The next day I went outright touristy and hit the museums. At the National Museum of Malaysia, I learnt more about the tense period of history that existed between the British colonial period and the modern day independent state; a fraught battle between the nationalists and the communists that lasted until 1989. The Malaysian Ethnography Museum next door, by comparison is less violent, showing the variety of different lifestyles embraced by the umbrella term ‘Malay’ – from the mainland peninsula people to the peoples of Tonga.
It began raining much earlier than usual – normally a late afternoon shower is expected – so I got stuck walking back in the rain without a paddle. I mean this semi-literally, as the roads normally and helpfully solid ground had liquified into torrents of streaming mud within minutes. I was soon up to my ankles in the run off of over flowing sewers and drainpipes from a city of 7 million people. I retreated vertically into an internet cafe 2 stories up, hoping that the rain would not continue to Biblical proportions (it didn’t thankfully).
After a few hours stagnating in wet clothes and shady websites, I emerged into the light and headed for a restaurant on the other side of town. I had agreed to meet up with a load of people from the website CouchSurfers – an organisation which facilitates world travellers and local citizens to meet up – in as safe a way as possible – and have a good time. By the time dinner was nearly ending, over 40 cosmospolitanites had all showed up. Dozens more were waiting for us when we all ambled contentedly up the street to a local Irish pub. Drink prices were exorbitant, but so were the good times on offer. Everyone had a good story to tell, and always eager to hear others. I have to admit the best one I heard was of one man who had been journeying through rural Cambodia, only to be propositioned by a shady looking man offering the chance for my friend to blow up a cow using a rocket launcher. He agreed that $250 dollars was a pretty fair price, but ultimately declined when he found out he would have to shell out another $150 to buy the cow.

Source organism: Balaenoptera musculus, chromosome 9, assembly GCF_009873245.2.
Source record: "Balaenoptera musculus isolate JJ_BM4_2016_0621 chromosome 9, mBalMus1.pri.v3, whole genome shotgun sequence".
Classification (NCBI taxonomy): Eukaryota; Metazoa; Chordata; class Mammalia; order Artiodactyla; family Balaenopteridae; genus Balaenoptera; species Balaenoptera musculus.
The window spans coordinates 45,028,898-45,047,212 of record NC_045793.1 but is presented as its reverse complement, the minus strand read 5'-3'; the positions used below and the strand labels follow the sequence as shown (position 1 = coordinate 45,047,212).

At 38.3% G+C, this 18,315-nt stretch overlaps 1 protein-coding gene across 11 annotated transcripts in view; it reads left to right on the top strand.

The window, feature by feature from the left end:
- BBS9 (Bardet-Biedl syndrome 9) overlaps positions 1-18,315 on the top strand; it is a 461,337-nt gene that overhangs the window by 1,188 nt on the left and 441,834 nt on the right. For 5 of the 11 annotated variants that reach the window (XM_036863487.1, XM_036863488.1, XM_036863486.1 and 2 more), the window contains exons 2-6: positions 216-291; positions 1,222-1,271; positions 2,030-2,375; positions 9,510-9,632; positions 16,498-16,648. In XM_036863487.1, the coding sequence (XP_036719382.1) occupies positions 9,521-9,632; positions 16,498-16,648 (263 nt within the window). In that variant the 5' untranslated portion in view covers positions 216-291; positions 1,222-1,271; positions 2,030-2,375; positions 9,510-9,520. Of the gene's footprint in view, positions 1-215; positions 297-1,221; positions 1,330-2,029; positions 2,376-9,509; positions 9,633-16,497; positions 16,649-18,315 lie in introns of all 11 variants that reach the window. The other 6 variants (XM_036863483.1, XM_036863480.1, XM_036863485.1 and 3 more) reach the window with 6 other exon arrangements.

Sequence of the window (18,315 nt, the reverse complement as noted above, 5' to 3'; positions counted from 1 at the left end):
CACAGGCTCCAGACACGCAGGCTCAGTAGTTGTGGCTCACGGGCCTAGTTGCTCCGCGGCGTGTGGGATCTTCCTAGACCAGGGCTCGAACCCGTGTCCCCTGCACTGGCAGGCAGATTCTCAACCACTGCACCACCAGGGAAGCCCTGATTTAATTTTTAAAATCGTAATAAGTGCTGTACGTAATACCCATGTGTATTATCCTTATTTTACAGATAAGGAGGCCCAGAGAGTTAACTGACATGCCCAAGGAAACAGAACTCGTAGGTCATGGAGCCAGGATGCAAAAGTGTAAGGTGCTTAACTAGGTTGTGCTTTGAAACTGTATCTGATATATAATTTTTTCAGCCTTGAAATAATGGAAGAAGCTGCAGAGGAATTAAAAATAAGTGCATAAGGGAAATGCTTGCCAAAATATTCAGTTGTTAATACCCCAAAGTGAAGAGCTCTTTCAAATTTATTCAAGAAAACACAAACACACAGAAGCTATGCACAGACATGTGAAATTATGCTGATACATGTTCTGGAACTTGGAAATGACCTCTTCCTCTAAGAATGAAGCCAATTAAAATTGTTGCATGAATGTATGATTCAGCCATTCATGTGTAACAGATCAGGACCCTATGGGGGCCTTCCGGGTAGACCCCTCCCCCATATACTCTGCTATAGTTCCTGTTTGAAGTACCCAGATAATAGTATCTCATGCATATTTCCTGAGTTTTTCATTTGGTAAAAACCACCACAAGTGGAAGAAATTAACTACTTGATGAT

I stayed the night with one of the couch surfers who very graciously agreed to let me stay on their couch (unsurprisingly), since my hostel was full that night. Before we got to her couch, we went to Jalan Alor – a famous road for street food, where we had,what I gathered to be, noodles in egg slime sauce. I must admit not the nicest thing I have had on this trip, but worth a try should you be inclined to eat slime.
The next day I had quite a lot of time to kill, so headed to the far north of the city to a place called Batu Caves. There are caves there. Some of the most amazing caves in the world, I would wager, both for their natural beauty and the human embellishments that have been added. The first thing that draws your eye as you go through the entrance gate is an 140ft high, 24 carot gold covered statue of the Hindu monkey god Murugan. A backdrop to this most extravagent of craven images, is a giant limestone cliff. The cliffs are covered with many species of trees and vines. These in turn are covered with hundreds upon hundreds of little Murugans – actually crab eating macaques.
I started on the gruelling 272 steps to the top of the cliffs and to the entrance of the caves, stopping at about step 26 for a rest and drink of water. And at 45, and 56, etc etc. When I finally arrived at the top. The largest of the caves is impressively so – its ceiling is 100m off the floor. They call it the cathedral cave for very good reason. As well as the huge sacred space, the walls themselves, through the action of water and limestone and time, seem to be creating religious statues and grotesques. Everywhere you look, deformed torsos and faces emerge. Along side these half formed petrified icons, human crafted statues in full technicolour have been placed at various points in the cave. The caves are famous for an annual Hindu pilgrimage called Thaipusam, with tens of thousands of pilgrims making the gruelling climb to the top. Further in the cave, the ceiling has completely caved away, leaving you feeling like you have fallen down a vast green well. Tree vines climb up the walls, while huge stalactites hang precariously down.
I stopped for dinner at the food court on Sultan Street again. I know I should be trying new places to eat, but I swear they’re putting some narcotic in their food – I keep coming back for more. While sitting there, devouring away, an old Malaysian Buddhist monk came up to me selling little woven bracelets he had made. I bought one hoping to practice my Malay language on him. He sat down and I tried parleying, but his Malay wasn’t as good as mine obviously was, so we just sat there in awkward silence, till pity and embarrassment took over and he walked away. This seems to be the raction I get talking to any local in their language. I am sure I am saying what my guide book says, but never ever get the reaction I desire. Maybe I’ll have more luck with Thai in a few days time.